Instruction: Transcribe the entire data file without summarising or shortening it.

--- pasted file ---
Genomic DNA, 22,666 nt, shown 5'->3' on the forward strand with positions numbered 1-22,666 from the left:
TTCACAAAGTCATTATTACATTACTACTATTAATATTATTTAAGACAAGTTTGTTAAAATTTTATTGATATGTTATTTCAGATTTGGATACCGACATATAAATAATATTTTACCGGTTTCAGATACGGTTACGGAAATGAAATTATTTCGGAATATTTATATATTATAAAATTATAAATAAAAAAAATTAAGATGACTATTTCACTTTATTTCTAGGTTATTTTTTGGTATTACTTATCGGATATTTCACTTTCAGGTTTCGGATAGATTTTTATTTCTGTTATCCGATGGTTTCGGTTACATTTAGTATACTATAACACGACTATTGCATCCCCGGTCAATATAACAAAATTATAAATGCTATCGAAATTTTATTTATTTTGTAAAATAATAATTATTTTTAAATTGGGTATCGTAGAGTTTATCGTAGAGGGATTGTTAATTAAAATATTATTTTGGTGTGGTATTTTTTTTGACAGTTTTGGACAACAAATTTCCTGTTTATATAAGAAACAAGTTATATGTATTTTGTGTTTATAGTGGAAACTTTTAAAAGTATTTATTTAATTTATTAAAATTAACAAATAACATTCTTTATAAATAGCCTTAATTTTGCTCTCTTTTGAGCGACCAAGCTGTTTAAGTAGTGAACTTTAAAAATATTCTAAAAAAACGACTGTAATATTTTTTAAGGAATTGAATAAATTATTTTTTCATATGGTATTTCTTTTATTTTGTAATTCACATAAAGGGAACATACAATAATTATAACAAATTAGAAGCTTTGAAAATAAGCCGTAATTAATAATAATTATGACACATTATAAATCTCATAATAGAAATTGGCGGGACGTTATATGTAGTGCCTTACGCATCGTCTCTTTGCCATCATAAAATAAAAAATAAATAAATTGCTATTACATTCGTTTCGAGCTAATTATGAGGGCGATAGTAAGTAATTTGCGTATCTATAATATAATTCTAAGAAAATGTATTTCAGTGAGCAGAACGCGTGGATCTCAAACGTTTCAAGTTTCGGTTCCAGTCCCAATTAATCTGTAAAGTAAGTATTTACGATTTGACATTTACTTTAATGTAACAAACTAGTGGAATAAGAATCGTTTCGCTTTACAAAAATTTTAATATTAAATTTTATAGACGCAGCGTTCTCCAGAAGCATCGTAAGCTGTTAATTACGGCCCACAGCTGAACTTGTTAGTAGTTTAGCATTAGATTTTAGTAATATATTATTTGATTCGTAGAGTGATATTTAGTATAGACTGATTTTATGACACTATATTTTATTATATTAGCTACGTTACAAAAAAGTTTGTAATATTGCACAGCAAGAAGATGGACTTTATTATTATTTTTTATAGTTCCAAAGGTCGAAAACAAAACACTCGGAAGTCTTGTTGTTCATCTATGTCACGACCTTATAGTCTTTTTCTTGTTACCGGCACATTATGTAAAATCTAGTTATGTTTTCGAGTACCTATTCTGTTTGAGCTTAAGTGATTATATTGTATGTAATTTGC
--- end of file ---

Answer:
Genomic DNA, 22,666 nt, shown 5'->3' on the forward strand with positions numbered 1-22,666 from the left:
TTCACAAAGTCATTATTACATTACTACTATTAATATTATTTAAGACAAGTTTGTTAAAATTTTATTGATATGTTATTTCAGATTTGGATACCGACATATAAATAATATTTTACCGGTTTCAGATACGGTTACGGAAATGAAATTATTTCGGAATATTTATATATTATAAAATTATAAATAAAAAAAATTAAGATGACTATTTCACTTTATTTCTAGGTTATTTTTTGGTATTACTTATCGGATATTTCACTTTCAGGTTTCGGATAGATTTTTATTTCTGTTATCCGATGGTTTCGGTTACATTTAGTATACTATAACACGACTATTGCATCCCCGGTCAATATAACAAAATTATAAATGCTATCGAAATTTTATTTATTTTGTAAAATAATAATTATTTTTAAATTGGGTATCGTAGAGTTTATCGTAGAGGGATTGTTAATTAAAATATTATTTTGGTGTGGTATTTTTTTTGACAGTTTTGGACAACAAATTTCCTGTTTATATAAGAAACAAGTTATATGTATTTTGTGTTTATAGTGGAAACTTTTAAAAGTATTTATTTAATTTATTAAAATTAACAAATAACATTCTTTATAAATAGCCTTAATTTTGCTCTCTTTTGAGCGACCAAGCTGTTTAAGTAGTGAACTTTAAAAATATTCTAAAAAAACGACTGTAATATTTTTTAAGGAATTGAATAAATTATTTTTTCATATGGTATTTCTTTTATTTTGTAATTCACATAAAGGGAACATACAATAATTATAACAAATTAGAAGCTTTGAAAATAAGCCGTAATTAATAATAATTATGACACATTATAAATCTCATAATAGAAATTGGCGGGACGTTATATGTAGTGCCTTACGCATCGTCTCTTTGCCATCATAAAATAAAAAATAAATAAATTGCTATTACATTCGTTTCGAGCTAATTATGAGGGCGATAGTAAGTAATTTGCGTATCTATAATATAATTCTAAGAAAATGTATTTCAGTGAGCAGAACGCGTGGATCTCAAACGTTTCAAGTTTCGGTTCCAGTCCCAATTAATCTGTAAAGTAAGTATTTACGATTTGACATTTACTTTAATGTAACAAACTAGTGGAATAAGAATCGTTTCGCTTTACAAAAATTTTAATATTAAATTTTATAGACGCAGCGTTCTCCAGAAGCATCGTAAGCTGTTAATTACGGCCCACAGCTGAACTTGTTAGTAGTTTAGCATTAGATTTTAGTAATATATTATTTGATTCGTAGAGTGATATTTAGTATAGACTGATTTTATGACACTATATTTTATTATATTAGCTACGTTACAAAAAAGTTTGTAATATTGCACAGCAAGAAGATGGACTTTATTATTATTTTTTATAGTTCCAAAGGTCGAAAACAAAACACTCGGAAGTCTTGTTGTTCATCTATGTCACGACCTTATAGTCTTTTTCTTGTTACCGGCACATTATGTAAAATCTAGTTATGTTTTCGAGTACCTATTCTGTTTGAGCTTAAGTGATTATATTGTATGTAATTTGC